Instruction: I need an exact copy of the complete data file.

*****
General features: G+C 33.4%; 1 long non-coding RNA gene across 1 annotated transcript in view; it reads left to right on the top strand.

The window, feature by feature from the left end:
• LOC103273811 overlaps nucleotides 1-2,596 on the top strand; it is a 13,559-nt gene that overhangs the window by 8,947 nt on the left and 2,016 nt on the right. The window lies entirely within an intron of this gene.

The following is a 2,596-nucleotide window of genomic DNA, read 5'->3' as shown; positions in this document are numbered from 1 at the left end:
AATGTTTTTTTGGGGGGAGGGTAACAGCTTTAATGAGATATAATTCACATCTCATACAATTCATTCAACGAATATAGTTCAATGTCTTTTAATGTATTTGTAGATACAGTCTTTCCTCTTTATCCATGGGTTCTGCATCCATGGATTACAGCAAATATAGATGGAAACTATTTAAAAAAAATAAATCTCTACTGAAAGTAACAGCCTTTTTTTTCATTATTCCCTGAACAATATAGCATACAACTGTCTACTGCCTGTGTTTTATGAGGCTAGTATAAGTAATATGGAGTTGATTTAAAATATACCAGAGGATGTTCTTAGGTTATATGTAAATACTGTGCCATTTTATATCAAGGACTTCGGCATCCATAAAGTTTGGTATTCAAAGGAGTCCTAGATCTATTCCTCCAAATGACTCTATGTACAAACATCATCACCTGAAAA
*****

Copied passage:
General features: G+C 33.4%; 1 long non-coding RNA gene across 1 annotated transcript in view; it reads left to right on the top strand.

The window, feature by feature from the left end:
• LOC103273811 overlaps nucleotides 1-2,596 on the top strand; it is a 13,559-nt gene that overhangs the window by 8,947 nt on the left and 2,016 nt on the right. The window lies entirely within an intron of this gene.

The following is a 2,596-nucleotide window of genomic DNA, read 5'->3' as shown; positions in this document are numbered from 1 at the left end:
AATGTTTTTTTGGGGGGAGGGTAACAGCTTTAATGAGATATAATTCACATCTCATACAATTCATTCAACGAATATAGTTCAATGTCTTTTAATGTATTTGTAGATACAGTCTTTCCTCTTTATCCATGGGTTCTGCATCCATGGATTACAGCAAATATAGATGGAAACTATTTAAAAAAAATAAATCTCTACTGAAAGTAACAGCCTTTTTTTTCATTATTCCCTGAACAATATAGCATACAACTGTCTACTGCCTGTGTTTTATGAGGCTAGTATAAGTAATATGGAGTTGATTTAAAATATACCAGAGGATGTTCTTAGGTTATATGTAAATACTGTGCCATTTTATATCAAGGACTTCGGCATCCATAAAGTTTGGTATTCAAAGGAGTCCTAGATCTATTCCTCCAAATGACTCTATGTACAAACATCATCACCTGAAAA